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Abigail Echo-Hawk on Decolonizing Data

Jan 16, 2020
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Abigail Echo-Hawk will be speaking about her work on decolonizing data.

Abigail Echo-Hawk is the chief research officer of the Seattle Indian Health Board. She works to create programs and databases that are not based on Western concepts to better serve indigenous communities. (full bio below)

This event is part of the Feminist and Accessible Publishing and Communications Technologies Speaker and Workshop Series (https://www.feministandaccessiblepublishingandtechnology.com). This series was made possible thanks to the Social Sciences and Humanities Research Council of Canada, the Institute for Gender, Sexuality, and Feminist Studies of McGill, MILA, the Dean of Arts Development Fund of McGill, Media @McGill, McGill’s Department of History and Classical Studies, the William Dawson Fund, RéQEF, the Moving Image Research Laboratory, Element AI, and L’Euguélionne: Montreal’s Feminist Bookstore.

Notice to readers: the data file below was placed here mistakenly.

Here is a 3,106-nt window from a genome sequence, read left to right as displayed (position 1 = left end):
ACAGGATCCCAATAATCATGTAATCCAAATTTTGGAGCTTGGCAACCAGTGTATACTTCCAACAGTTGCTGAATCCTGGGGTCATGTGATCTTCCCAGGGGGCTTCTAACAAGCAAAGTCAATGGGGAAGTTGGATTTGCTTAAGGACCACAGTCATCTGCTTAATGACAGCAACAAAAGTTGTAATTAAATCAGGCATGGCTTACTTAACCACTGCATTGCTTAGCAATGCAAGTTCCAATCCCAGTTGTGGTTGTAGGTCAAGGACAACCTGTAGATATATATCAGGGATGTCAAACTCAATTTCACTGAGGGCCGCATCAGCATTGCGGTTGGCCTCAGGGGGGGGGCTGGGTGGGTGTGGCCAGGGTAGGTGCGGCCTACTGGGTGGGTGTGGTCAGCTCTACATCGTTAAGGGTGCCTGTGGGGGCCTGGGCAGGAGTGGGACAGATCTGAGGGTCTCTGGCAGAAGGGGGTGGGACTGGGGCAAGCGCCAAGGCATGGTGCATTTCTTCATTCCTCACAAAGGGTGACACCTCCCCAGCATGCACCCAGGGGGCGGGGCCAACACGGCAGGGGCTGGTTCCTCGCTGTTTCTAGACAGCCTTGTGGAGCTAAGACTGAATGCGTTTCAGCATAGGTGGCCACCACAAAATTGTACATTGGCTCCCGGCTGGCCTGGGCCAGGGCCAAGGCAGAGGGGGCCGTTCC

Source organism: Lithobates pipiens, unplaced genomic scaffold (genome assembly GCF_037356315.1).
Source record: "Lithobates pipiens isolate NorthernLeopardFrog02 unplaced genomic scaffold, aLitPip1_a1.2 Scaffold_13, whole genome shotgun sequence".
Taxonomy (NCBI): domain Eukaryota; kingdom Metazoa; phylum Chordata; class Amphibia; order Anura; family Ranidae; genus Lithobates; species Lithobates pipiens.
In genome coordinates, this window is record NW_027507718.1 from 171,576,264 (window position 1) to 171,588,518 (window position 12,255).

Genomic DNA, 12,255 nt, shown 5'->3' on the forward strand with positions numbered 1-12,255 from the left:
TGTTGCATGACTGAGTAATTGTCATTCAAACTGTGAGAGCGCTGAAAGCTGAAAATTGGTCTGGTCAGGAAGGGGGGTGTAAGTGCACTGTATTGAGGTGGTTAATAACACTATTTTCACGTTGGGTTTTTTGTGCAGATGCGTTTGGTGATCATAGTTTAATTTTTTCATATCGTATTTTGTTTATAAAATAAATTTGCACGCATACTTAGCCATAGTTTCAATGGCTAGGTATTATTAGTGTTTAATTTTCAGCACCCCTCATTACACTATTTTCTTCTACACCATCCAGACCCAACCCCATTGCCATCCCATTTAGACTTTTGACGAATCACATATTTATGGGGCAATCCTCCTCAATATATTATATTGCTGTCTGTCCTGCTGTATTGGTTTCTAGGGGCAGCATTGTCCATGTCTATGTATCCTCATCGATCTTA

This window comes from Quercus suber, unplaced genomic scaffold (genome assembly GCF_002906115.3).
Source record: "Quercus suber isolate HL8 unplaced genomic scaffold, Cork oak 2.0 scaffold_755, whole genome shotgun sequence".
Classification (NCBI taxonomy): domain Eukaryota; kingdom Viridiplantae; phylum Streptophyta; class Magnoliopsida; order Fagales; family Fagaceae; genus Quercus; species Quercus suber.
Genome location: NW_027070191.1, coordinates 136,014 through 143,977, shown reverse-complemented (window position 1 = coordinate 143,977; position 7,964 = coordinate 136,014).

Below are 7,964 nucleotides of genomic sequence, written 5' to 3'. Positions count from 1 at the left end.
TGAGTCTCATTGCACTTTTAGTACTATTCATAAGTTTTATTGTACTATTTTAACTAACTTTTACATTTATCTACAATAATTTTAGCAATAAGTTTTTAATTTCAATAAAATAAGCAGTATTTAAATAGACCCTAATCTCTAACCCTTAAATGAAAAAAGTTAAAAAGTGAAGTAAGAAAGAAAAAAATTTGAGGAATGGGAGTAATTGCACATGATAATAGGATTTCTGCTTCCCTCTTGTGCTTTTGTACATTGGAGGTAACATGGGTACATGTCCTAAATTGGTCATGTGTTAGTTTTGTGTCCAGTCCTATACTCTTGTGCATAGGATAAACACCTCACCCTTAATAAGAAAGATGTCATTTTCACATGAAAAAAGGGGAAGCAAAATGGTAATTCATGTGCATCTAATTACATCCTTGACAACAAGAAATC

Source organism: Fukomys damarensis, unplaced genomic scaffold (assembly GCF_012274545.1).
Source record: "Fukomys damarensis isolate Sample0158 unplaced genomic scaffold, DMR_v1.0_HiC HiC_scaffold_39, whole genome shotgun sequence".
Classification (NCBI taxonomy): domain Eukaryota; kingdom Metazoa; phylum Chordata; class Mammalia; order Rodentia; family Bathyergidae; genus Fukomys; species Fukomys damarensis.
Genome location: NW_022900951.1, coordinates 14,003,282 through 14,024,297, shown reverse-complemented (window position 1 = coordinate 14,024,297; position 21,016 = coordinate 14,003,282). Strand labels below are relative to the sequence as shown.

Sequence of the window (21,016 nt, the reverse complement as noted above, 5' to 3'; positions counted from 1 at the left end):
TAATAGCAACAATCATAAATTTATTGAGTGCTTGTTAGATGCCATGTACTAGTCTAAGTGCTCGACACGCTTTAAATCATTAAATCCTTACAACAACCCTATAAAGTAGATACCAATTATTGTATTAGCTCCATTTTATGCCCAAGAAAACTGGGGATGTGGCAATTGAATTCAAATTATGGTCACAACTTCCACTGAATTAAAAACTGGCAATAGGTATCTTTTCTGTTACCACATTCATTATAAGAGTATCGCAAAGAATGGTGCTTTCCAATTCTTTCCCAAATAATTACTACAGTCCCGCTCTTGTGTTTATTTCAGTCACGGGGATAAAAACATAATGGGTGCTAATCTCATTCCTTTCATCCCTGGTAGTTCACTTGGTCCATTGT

There is no fee required to attend this event. Notes on accessibility will be announced closer to the event.

Abigail Echo-Hawk, MA (Pawnee), she was born in the heart of Alaska where she was raised in the traditional values of giving, respect for all and love. Ms. Echo-Hawk currently serves as the Director of the Urban Indian Health Institute, and the Chief Research Officer at the Seattle Indian Health Board. Urban Indian Health Institute is a Tribal Epidemiology Center that serves tribal people currently living off tribal lands nationwide. In addition, in UIHI’s role as the National Coordinating Center for Good Health and Wellness in Indian Country, she also works with approximately 100 tribal nations. Her work incorporates these core principles and activities: engagement and participation of community partners; research and evaluation on health, healthcare, and other community priorities; education, training, and capacity-building for Native people, including researchers, students, and communities; infrastructure development; technical assistance; and sharing results in a way that recognizes and respects the unique cultural contexts of American Indian and Alaska Native people. In these roles she also works with American Indian and Alaska Native tribes and organizations to identify health research priorities and with health researchers to ensure research is done in a manner that respects tribal sovereignty and is culturally appropriate.